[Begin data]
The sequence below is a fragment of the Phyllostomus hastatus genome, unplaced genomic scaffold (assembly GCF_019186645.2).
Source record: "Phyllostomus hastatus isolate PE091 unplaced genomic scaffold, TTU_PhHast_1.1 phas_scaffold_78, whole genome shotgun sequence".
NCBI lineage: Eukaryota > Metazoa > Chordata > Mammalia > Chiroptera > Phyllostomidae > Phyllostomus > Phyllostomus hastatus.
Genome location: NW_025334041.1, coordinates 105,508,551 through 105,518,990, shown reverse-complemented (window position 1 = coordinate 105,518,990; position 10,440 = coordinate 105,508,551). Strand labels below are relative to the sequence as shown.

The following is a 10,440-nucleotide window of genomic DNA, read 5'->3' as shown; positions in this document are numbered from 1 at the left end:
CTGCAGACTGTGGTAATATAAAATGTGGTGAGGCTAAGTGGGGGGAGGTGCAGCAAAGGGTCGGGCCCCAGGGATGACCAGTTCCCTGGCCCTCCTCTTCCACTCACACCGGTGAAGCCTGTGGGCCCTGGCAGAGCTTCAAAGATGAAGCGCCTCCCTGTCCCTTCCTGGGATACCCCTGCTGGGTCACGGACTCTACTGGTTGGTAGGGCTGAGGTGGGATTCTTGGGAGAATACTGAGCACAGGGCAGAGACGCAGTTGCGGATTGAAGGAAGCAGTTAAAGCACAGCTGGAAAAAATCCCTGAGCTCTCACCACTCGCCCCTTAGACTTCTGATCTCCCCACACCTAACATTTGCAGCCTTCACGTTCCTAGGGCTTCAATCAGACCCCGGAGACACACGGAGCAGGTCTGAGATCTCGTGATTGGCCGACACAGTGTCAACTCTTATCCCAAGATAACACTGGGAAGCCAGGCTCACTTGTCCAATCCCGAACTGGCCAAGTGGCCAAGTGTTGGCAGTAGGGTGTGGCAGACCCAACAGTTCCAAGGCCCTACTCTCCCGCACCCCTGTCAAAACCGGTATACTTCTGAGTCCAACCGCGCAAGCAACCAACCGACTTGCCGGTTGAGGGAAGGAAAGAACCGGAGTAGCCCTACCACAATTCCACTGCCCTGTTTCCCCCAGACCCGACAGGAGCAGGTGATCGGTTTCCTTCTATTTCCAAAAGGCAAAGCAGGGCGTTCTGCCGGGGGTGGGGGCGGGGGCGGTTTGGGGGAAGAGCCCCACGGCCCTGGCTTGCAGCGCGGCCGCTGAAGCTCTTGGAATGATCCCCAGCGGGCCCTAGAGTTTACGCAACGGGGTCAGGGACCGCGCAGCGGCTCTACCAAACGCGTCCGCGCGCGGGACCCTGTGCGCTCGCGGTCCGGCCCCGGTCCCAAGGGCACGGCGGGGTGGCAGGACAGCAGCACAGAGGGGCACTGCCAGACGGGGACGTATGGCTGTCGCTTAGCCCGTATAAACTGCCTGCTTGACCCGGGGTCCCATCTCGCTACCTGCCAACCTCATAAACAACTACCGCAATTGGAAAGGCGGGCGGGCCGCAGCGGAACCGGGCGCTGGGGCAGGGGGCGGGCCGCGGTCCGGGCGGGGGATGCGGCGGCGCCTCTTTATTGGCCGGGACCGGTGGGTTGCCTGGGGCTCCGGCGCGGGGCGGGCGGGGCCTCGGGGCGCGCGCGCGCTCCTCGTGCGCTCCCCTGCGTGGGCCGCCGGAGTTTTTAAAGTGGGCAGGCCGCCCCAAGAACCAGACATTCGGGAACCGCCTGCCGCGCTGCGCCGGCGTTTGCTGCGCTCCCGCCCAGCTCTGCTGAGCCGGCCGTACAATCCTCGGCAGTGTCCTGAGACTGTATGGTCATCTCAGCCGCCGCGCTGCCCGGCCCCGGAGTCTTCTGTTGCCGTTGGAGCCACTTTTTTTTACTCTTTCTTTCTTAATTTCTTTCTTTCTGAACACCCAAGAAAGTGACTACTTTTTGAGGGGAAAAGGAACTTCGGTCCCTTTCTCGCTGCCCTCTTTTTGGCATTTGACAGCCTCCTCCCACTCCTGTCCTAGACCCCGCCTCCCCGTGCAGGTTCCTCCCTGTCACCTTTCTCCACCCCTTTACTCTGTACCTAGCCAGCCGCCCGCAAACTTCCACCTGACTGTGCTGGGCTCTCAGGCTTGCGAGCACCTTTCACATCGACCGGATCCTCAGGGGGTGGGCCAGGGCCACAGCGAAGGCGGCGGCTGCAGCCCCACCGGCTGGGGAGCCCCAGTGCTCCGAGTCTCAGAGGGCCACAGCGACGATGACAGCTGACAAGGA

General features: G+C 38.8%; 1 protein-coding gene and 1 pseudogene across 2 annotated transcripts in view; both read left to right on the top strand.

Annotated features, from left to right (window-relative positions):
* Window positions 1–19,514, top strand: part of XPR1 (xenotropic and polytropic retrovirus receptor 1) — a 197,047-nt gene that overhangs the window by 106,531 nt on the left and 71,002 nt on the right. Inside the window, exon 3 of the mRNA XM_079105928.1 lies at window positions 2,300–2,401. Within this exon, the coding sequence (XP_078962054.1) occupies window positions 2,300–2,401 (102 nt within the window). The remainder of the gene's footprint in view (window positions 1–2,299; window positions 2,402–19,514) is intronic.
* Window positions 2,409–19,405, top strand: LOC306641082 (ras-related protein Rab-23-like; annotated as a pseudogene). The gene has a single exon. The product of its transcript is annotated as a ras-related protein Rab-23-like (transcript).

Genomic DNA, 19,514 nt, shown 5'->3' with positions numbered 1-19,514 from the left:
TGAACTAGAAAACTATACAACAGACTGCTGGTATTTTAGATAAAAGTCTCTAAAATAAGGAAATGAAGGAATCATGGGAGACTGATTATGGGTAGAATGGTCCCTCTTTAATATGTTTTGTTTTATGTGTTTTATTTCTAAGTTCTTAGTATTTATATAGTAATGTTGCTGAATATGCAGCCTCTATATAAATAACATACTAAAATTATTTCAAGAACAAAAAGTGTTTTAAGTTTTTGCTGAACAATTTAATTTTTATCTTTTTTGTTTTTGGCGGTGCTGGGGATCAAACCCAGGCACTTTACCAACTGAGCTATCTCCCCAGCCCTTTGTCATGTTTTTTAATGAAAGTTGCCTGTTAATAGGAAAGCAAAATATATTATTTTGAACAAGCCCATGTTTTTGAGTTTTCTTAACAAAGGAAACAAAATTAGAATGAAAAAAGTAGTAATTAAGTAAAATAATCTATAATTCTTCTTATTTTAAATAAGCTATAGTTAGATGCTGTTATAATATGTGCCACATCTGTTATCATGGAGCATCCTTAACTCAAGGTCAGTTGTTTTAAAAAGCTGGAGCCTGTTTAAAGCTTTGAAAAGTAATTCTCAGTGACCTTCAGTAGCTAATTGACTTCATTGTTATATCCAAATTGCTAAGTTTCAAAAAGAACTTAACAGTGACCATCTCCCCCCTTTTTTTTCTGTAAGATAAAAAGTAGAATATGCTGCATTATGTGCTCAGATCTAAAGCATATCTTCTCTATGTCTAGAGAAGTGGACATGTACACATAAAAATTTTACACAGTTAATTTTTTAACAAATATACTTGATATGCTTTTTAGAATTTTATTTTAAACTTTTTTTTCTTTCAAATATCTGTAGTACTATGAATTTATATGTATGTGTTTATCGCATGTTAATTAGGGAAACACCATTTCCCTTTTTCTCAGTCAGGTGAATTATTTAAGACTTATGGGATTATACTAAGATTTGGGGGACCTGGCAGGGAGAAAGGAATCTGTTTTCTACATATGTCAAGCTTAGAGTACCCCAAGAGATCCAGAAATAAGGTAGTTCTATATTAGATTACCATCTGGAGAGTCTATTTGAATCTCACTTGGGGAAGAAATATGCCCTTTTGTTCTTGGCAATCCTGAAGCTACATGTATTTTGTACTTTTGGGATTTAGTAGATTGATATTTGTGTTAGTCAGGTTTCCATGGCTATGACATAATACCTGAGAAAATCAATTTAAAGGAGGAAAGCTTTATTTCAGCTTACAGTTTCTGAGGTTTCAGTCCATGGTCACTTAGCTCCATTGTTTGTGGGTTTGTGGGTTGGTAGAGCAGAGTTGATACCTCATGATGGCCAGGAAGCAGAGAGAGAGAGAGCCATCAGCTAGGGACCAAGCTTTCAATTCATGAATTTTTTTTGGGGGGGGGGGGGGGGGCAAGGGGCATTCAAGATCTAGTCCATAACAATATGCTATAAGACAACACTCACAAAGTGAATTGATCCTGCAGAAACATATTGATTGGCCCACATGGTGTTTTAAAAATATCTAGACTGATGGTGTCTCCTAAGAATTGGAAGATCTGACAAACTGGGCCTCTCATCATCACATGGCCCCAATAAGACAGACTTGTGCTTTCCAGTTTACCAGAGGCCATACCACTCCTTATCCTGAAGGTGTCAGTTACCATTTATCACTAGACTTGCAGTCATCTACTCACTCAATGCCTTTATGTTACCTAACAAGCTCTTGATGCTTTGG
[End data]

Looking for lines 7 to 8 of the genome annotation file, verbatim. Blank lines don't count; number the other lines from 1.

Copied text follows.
General features: G+C 38.8%; 1 protein-coding gene and 1 pseudogene across 2 annotated transcripts in view; both read left to right on the top strand.

Annotated features, from left to right (window-relative positions):